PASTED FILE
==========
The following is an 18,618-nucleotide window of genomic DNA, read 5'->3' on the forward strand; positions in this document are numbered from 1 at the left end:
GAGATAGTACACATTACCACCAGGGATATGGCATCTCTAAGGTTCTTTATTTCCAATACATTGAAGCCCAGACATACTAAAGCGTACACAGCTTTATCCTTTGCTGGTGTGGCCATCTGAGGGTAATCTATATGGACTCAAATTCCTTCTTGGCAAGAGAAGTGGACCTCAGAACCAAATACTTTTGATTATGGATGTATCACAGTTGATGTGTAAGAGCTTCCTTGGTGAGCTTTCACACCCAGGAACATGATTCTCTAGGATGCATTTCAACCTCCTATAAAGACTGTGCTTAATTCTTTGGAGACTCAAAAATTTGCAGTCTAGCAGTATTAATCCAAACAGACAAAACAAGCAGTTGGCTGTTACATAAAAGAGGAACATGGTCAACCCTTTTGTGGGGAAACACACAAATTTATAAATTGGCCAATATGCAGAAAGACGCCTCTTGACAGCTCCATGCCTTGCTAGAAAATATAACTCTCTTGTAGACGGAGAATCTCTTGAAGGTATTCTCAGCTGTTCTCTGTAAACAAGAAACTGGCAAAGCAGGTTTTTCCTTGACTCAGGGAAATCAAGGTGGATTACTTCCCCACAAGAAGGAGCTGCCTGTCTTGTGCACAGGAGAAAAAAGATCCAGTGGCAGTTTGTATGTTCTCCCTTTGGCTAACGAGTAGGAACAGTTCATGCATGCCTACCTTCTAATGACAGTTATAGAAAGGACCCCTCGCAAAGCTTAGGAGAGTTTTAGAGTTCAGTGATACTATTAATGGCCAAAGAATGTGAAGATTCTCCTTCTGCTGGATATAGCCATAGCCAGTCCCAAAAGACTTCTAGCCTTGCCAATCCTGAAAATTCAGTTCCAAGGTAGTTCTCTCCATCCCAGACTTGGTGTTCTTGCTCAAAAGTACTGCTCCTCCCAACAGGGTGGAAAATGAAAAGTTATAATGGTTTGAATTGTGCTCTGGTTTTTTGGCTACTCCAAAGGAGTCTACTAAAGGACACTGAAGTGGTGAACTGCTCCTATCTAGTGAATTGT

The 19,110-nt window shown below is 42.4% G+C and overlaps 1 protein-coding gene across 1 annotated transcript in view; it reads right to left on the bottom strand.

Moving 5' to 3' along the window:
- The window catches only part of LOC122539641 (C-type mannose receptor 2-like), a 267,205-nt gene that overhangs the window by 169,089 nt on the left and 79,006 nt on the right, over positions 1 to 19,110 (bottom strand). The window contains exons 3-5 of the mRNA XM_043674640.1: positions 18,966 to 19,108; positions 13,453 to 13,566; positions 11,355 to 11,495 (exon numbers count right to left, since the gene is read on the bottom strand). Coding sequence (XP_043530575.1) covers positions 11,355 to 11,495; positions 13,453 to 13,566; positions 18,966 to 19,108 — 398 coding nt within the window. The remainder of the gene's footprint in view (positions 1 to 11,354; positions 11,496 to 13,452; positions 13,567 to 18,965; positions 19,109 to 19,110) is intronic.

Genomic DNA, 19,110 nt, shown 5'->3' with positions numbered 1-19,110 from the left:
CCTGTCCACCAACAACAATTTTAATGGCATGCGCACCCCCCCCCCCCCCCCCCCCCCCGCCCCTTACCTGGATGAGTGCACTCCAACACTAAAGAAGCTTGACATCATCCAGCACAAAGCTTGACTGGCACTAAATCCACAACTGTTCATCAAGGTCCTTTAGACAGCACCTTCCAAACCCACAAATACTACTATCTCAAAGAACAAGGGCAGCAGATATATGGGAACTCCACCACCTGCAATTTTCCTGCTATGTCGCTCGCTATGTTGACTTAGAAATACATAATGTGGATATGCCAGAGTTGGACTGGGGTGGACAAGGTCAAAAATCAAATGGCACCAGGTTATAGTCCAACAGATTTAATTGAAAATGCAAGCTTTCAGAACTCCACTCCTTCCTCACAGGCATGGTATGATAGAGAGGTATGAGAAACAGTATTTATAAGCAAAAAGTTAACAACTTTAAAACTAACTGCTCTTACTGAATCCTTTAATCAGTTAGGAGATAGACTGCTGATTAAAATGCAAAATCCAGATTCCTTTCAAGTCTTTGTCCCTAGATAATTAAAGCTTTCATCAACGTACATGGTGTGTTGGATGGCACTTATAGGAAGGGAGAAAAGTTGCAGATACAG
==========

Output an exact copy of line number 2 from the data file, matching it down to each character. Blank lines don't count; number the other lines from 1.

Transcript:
GAGATAGTACACATTACCACCAGGGATATGGCATCTCTAAGGTTCTTTATTTCCAATACATTGAAGCCCAGACATACTAAAGCGTACACAGCTTTATCCTTTGCTGGTGTGGCCATCTGAGGGTAATCTATATGGACTCAAATTCCTTCTTGGCAAGAGAAGTGGACCTCAGAACCAAATACTTTTGATTATGGATGTATCACAGTTGATGTGTAAGAGCTTCCTTGGTGAGCTTTCACACCCAGGAACATGATTCTCTAGGATGCATTTCAACCTCCTATAAAGACTGTGCTTAATTCTTTGGAGACTCAAAAATTTGCAGTCTAGCAGTATTAATCCAAACAGACAAAACAAGCAGTTGGCTGTTACATAAAAGAGGAACATGGTCAACCCTTTTGTGGGGAAACACACAAATTTATAAATTGGCCAATATGCAGAAAGACGCCTCTTGACAGCTCCATGCCTTGCTAGAAAATATAACTCTCTTGTAGACGGAGAATCTCTTGAAGGTATTCTCAGCTGTTCTCTGTAAACAAGAAACTGGCAAAGCAGGTTTTTCCTTGACTCAGGGAAATCAAGGTGGATTACTTCCCCACAAGAAGGAGCTGCCTGTCTTGTGCACAGGAGAAAAAAGATCCAGTGGCAGTTTGTATGTTCTCCCTTTGGCTAACGAGTAGGAACAGTTCATGCATGCCTACCTTCTAATGACAGTTATAGAAAGGACCCCTCGCAAAGCTTAGGAGAGTTTTAGAGTTCAGTGATACTATTAATGGCCAAAGAATGTGAAGATTCTCCTTCTGCTGGATATAGCCATAGCCAGTCCCAAAAGACTTCTAGCCTTGCCAATCCTGAAAATTCAGTTCCAAGGTAGTTCTCTCCATCCCAGACTTGGTGTTCTTGCTCAAAAGTACTGCTCCTCCCAACAGGGTGGAAAATGAAAAGTTATAATGGTTTGAATTGTGCTCTGGTTTTTTGGCTACTCCAAAGGAGTCTACTAAAGGACACTGAAGTGGTGAACTGCTCCTATCTAGTGAATTGT